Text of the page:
Lying in wait within our immune systems are specialized cells called cytotoxic T cells (or CTLs), patrolling our bodies, searching for and eliminating disease. Scientists have shown that we can harness the search-and-destroy functions of CTLs to help our bodies fight off cancer, but finding these cancer-fighting cells is like searching for a needle in a haystack.
A new method developed in the laboratory of Dr. Rob Holt, a distinguished scientist at the BC Cancer Genome Sciences Centre, has made finding these cancer-fighting CTLs a lot easier.
“CTLs are these natural micro-machines that we have in our bodies to fight disease,” says Dr. Govinda Sharma, a post-doctoral fellow in Dr. Holt’s lab. “There are a lot of people working to leverage them for therapeutics but the problem is, we don’t really understand their language.”
This language is mediated by chemical signals displayed on cell surfaces, called antigens, which tell CTLs whether or not disease is present. If a cell is infected with a virus or has gone rogue and become cancerous, they display antigens that signal disease. Once a CTL finds and recognizes a disease signal, it releases proteins called perforin which act as molecular bullets, forming holes in the diseased cell, and granzymes which enter the holes and destroy the target cell from the inside out.
Their ability to destroy cancer cells is what makes them so attractive as a therapeutic strategy. Scientists can take CTLs from a patient, allow them to multiply in the laboratory to create an army of cancer-fighting cells, inject them back into the patient and let them do their job. And while this has proven to be effective, it is a lot more complicated than it sounds.
To make use of CTLs, scientists need to know exactly which antigens the cancer cells are displaying. And there are millions of possibilities. Every patient and every tumour can display a different set of antigens and figuring out what they are has been a bottleneck for CTL-mediated therapy to date. So when Dr. Sharma started his PhD under the supervision of Dr. Holt, they set out to tackle this problem.
“The method we developed allows us to rapidly and comprehensively survey the interactions between CTLs and their targets,” says Dr. Holt, “This is a major improvement over the conventional methods we had to work with previously; we can now screen hundreds to thousands of times more potential antigens in parallel.”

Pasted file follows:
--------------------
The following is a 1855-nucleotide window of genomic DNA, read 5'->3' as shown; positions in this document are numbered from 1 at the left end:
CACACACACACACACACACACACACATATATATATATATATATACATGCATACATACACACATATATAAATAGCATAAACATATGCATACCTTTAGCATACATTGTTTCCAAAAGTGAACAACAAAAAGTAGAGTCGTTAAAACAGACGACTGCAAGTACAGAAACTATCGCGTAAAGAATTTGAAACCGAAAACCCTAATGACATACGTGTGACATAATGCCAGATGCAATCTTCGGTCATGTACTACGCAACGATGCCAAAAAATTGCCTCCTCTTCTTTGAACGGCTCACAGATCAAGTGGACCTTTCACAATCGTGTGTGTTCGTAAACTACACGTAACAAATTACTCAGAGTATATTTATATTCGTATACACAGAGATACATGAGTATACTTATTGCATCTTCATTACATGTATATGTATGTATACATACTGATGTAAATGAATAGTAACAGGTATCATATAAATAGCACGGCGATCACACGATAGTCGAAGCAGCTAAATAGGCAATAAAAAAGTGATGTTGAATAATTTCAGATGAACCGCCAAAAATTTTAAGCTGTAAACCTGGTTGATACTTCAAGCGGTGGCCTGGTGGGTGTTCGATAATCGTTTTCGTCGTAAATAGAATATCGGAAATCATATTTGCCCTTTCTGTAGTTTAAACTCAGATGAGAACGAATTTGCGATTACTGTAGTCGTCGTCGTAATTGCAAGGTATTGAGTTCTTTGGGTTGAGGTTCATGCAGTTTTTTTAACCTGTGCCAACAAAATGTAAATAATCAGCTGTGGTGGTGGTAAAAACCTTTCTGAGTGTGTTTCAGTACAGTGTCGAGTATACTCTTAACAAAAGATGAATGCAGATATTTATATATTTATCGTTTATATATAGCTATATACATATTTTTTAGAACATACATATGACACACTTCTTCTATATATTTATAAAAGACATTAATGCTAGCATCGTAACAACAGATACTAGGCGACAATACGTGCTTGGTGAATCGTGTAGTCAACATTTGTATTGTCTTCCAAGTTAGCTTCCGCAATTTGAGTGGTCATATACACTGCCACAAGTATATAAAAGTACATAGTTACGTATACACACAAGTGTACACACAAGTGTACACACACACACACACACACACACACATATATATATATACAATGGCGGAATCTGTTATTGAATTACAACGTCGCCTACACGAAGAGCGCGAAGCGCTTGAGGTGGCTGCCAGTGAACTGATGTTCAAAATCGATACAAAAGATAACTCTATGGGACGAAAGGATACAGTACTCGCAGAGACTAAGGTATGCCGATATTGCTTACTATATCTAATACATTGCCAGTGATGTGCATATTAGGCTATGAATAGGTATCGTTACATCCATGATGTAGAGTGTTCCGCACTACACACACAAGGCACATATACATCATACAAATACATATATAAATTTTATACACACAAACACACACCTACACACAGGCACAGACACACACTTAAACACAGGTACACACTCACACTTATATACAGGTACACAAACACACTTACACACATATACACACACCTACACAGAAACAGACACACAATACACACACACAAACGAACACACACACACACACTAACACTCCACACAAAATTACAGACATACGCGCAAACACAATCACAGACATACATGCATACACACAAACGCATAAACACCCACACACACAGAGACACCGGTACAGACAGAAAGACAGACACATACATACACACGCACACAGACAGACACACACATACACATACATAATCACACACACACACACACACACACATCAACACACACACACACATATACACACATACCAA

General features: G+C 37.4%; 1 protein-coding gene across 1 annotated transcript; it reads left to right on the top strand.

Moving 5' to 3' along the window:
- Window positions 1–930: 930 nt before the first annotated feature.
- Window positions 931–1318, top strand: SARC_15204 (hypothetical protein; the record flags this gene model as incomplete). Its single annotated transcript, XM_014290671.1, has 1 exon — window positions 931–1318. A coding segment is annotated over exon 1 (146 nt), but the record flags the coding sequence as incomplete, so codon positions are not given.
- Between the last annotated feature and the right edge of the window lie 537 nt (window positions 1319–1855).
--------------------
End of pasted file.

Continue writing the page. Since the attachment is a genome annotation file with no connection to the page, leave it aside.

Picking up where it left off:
The method takes advantage of the CTLs’ granzyme-mediated cell killing to identify disease antigens. To do this, the scientists generate a library of cells, each displaying a different antigen. Only a small fraction of these antigens will signal disease, and the goal is to find them. They mix the cell library together with CTLs and wait. Within a couple of hours, the CTLs will have found their targets and will have released their arsenal of perforin and granzymes. Once the target cells have been invaded by granzymes, they light up in a way that can be detected by specialized laboratory instruments. Then, using DNA sequencing, the team can determine precisely which antigens signaled the presence of disease.
CTL-mediated immunotherapy is a promising avenue for novel cancer treatment. But it is not without risk. It is possible that the disease signals being displayed by cancer cells may also be present elsewhere in the body. Injecting an army of CTLs all searching for these antigens can lead to unintended consequences. But the method developed by Drs. Holt and Sharma can help prevent these undesired effects.
“Our screen will have the potential to identify and avoid some really severe off-target activities, which may eventually save lives,” says Dr. Sharma.
Dr. Sharma plans to take the method he developed during his graduate work, which was published this week in Nature Communications, to start a biotech company. Offering this method to cancer researchers and industry scientists will greatly enhance our ability to rapidly identify target antigens, helping pave the way towards safe and effective CTL-mediated immunotherapies and cancer vaccines.
This study was published in Nature Communications and was supported by the Natural Sciences and Engineering Research Counsel of Canada, Genome Canada, Genome BC, the BC Cancer Foundation, Canada’s BioCanRx Network Centre of Excellence, and the National Cancer Institute of the US National Institutes of Health.
To find out more about the Holt lab, visit their website and follow them on Twitter: